More than 600 people have died from flu-related illnesses in the Carolinas, according to state health department reports. The flu season officially runs through the end of May.
Dr. Charles Bregier, a medical director with Novant Health in Charlotte, says this was the worst flu season since the swine flu pandemic in 2009-2010. Reports from each state's health department said 375 people have died in North Carolina and 255 have died in South Carolina from the flu. That represents an increase of 72 percent of flu-related deaths in North Carolina and 171 percent increase for South Carolina over the last flu season.
“Our emergency departments and our urgent care centers were, and our hospitals were, just you know, absolutely overflowing with flu patients and people suffering from complications of the flu,” Bregier said.
Novant had a 60 percent increase in positive flu tests this flu season over last year. Atrium Health also saw a lot of flu patients. The season peaked in January and February.
Dr. Katie Passaretti, the medical director of infection prevention at Atrium, says the health system did significantly more virtual and e-visits with patients during flu season. Passaretti says she thinks that helped to control the spread.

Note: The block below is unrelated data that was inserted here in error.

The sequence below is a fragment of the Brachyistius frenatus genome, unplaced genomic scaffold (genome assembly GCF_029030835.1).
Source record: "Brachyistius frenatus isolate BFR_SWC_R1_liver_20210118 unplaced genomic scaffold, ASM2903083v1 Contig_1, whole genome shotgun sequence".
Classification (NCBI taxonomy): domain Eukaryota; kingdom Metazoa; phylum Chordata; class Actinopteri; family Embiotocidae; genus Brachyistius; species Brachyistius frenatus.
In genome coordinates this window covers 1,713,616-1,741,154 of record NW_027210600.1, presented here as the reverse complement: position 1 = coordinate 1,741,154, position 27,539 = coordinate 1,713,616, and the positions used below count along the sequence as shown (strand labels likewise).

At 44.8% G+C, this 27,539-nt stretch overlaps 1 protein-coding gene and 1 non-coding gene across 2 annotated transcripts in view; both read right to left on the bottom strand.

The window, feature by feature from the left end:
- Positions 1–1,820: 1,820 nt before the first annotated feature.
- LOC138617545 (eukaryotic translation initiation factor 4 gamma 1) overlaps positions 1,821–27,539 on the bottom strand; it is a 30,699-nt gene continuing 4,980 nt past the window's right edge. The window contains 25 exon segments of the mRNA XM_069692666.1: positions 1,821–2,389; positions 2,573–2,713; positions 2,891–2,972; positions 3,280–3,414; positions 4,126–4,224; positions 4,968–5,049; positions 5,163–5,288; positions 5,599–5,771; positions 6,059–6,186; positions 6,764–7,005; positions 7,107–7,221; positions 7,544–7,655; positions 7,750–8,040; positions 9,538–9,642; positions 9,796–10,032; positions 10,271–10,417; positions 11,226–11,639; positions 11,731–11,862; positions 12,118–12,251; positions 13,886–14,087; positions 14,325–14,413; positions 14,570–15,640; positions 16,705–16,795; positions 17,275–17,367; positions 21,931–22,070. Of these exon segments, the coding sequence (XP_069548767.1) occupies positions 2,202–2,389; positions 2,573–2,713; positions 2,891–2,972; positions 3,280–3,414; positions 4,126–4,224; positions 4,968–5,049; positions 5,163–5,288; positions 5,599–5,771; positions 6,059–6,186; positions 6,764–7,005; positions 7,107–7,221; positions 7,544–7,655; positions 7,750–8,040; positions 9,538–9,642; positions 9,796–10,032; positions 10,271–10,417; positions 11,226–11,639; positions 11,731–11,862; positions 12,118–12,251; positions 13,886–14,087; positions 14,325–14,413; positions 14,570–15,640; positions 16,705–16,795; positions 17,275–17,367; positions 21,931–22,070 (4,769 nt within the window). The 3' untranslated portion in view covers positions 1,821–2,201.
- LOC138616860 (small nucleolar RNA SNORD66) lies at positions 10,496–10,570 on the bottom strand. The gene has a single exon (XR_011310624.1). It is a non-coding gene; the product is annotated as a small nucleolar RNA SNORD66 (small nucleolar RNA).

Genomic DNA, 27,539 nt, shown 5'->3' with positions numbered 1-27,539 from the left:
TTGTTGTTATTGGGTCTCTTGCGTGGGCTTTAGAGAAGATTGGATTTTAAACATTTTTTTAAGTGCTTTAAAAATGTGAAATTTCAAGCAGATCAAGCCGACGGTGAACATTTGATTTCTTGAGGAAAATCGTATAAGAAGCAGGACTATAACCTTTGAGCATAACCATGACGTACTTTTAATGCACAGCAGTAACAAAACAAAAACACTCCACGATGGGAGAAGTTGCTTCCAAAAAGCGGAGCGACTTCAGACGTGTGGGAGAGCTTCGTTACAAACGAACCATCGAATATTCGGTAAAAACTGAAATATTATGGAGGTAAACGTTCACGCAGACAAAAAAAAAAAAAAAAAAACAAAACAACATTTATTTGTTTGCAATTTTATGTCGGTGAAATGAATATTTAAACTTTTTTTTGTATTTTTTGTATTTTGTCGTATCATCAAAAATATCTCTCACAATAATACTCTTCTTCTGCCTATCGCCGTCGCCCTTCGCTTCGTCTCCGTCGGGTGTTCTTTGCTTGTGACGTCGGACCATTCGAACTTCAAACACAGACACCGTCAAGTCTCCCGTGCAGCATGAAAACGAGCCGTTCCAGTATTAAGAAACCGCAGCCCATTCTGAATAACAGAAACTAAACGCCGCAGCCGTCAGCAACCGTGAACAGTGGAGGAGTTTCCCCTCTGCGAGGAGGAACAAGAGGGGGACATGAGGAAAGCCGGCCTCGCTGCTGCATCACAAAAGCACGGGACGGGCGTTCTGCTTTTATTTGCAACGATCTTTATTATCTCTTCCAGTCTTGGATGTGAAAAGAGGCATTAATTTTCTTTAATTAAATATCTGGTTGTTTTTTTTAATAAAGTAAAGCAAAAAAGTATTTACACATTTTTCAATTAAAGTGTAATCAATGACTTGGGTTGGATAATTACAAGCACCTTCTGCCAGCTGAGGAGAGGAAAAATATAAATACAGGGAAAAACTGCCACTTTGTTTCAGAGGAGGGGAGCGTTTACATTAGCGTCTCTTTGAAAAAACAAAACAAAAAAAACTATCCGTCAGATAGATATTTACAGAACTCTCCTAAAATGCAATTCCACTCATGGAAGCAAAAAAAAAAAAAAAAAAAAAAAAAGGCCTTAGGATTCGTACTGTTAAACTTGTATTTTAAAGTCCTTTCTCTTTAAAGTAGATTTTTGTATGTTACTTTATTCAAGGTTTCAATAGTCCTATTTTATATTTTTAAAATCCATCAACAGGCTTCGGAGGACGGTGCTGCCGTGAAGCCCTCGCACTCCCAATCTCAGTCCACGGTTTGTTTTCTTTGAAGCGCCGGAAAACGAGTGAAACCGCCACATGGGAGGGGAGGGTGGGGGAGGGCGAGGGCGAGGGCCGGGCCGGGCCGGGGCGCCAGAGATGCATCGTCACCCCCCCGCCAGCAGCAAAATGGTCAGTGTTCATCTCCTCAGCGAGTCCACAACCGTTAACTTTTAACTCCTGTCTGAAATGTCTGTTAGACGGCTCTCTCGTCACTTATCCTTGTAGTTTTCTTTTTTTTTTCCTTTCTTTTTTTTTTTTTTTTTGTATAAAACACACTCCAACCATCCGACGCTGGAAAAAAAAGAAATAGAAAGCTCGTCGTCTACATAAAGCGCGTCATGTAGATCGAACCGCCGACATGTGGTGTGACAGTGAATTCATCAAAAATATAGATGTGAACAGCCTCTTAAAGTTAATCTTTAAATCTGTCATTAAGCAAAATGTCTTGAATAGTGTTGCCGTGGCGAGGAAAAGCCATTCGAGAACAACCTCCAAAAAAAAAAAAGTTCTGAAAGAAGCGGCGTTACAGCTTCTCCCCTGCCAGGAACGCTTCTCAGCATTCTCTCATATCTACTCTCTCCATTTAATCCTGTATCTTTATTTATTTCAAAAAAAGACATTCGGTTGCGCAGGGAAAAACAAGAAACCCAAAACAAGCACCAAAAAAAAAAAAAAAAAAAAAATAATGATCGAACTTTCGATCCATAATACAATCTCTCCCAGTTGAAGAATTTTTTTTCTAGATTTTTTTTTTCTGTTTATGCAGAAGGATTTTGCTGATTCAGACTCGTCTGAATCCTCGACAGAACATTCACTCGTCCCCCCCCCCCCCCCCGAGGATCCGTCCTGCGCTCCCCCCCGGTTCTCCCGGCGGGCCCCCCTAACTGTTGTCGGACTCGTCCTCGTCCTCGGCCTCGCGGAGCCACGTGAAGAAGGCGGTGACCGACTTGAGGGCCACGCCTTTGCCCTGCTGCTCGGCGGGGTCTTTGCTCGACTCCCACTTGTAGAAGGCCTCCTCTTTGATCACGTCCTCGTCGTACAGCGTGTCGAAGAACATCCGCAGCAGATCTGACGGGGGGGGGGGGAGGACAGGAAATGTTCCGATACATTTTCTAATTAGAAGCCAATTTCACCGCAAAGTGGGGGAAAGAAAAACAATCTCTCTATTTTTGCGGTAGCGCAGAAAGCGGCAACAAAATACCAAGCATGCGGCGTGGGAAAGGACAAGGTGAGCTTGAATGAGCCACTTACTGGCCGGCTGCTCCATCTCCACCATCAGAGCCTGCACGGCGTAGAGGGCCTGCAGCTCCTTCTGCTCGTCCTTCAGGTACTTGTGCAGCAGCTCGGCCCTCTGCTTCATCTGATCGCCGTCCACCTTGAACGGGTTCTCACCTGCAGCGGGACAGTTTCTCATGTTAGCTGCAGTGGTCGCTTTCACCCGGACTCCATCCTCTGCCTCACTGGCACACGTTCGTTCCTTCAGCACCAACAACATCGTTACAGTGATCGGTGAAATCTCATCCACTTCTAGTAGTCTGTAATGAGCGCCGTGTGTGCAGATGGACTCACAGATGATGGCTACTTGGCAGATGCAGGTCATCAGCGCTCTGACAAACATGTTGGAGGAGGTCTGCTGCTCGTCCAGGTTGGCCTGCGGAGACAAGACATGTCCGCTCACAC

“I think it’s something that could be done even when the flu season isn’t as severe because at any point you don’t really want to be bringing super symptomatic people into a waiting room, enclosed areas and what not," she said.
Both hospitals restricted visitors at points this year. This year’s flu vaccine was 36 percent effective. That number may seem low, but CDC data shows previous years the vaccine ranged from 10 percent effective at its lowest to 60 percent effective at its highest. Both Novant and Atrium employees are required to get the flu shot with limited exceptions.
Stay informed: Sign up for The Frequency newsletter and get WFAE headlines in your inbox every weekday.